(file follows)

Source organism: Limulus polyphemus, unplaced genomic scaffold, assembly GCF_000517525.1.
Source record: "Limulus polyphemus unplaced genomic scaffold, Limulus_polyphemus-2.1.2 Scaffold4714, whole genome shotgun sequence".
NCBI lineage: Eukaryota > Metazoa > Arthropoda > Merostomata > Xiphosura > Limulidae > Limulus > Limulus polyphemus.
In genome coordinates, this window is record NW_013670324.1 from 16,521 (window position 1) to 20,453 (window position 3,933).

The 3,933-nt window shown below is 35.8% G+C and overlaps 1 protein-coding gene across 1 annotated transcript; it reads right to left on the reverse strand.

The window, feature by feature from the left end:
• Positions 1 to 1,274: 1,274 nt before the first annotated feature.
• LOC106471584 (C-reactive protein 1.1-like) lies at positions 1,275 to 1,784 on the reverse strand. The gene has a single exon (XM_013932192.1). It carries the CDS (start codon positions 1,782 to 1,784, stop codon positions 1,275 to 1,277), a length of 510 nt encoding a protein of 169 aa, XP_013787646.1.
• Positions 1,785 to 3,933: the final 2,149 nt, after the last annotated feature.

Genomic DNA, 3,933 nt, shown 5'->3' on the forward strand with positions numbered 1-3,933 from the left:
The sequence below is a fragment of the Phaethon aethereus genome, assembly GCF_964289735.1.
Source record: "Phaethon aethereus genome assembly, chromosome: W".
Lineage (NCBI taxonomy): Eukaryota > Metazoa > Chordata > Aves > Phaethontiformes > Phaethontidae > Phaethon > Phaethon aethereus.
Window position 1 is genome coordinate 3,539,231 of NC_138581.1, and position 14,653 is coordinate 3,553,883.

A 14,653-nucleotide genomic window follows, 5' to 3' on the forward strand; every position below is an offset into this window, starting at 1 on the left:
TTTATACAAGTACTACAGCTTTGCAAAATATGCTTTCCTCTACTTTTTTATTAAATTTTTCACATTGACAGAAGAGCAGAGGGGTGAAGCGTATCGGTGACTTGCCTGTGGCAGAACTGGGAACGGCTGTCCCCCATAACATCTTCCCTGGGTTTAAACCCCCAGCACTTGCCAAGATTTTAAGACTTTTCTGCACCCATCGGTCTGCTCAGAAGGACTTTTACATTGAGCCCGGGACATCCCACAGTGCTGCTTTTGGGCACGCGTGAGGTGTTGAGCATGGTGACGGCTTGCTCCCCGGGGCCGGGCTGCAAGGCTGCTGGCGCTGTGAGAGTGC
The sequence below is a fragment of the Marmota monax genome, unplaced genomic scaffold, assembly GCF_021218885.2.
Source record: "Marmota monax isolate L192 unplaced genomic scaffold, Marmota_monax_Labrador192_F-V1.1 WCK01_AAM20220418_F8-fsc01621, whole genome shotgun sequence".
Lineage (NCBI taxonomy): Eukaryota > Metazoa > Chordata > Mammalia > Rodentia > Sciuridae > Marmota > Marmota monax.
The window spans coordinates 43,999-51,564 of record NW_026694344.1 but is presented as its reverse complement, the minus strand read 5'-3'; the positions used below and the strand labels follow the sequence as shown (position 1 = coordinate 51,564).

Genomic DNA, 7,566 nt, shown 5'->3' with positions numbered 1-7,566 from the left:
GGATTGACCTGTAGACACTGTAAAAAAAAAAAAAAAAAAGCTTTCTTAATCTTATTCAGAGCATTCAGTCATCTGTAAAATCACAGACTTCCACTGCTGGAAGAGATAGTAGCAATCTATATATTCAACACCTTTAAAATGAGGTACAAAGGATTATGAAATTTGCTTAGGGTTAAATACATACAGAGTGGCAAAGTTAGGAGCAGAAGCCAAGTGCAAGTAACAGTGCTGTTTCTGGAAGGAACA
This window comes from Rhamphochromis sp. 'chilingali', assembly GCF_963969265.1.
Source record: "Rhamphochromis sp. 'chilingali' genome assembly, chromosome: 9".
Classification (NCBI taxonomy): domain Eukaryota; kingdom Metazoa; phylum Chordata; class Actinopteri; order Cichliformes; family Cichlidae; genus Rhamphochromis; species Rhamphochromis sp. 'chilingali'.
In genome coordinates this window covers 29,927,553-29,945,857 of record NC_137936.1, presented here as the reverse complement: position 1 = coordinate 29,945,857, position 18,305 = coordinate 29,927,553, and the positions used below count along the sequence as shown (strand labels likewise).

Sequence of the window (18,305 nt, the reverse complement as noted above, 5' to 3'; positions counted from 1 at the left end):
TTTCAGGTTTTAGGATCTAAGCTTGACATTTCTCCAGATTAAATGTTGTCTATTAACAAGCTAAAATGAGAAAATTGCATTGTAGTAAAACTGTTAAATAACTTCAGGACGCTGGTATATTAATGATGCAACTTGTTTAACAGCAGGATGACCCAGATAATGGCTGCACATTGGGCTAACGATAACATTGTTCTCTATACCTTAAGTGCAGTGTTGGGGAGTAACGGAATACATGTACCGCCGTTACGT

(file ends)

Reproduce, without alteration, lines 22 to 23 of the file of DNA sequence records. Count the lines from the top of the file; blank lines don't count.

GGATTGACCTGTAGACACTGTAAAAAAAAAAAAAAAAAAGCTTTCTTAATCTTATTCAGAGCATTCAGTCATCTGTAAAATCACAGACTTCCACTGCTGGAAGAGATAGTAGCAATCTATATATTCAACACCTTTAAAATGAGGTACAAAGGATTATGAAATTTGCTTAGGGTTAAATACATACAGAGTGGCAAAGTTAGGAGCAGAAGCCAAGTGCAAGTAACAGTGCTGTTTCTGGAAGGAACA
This window comes from Rhamphochromis sp. 'chilingali', assembly GCF_963969265.1.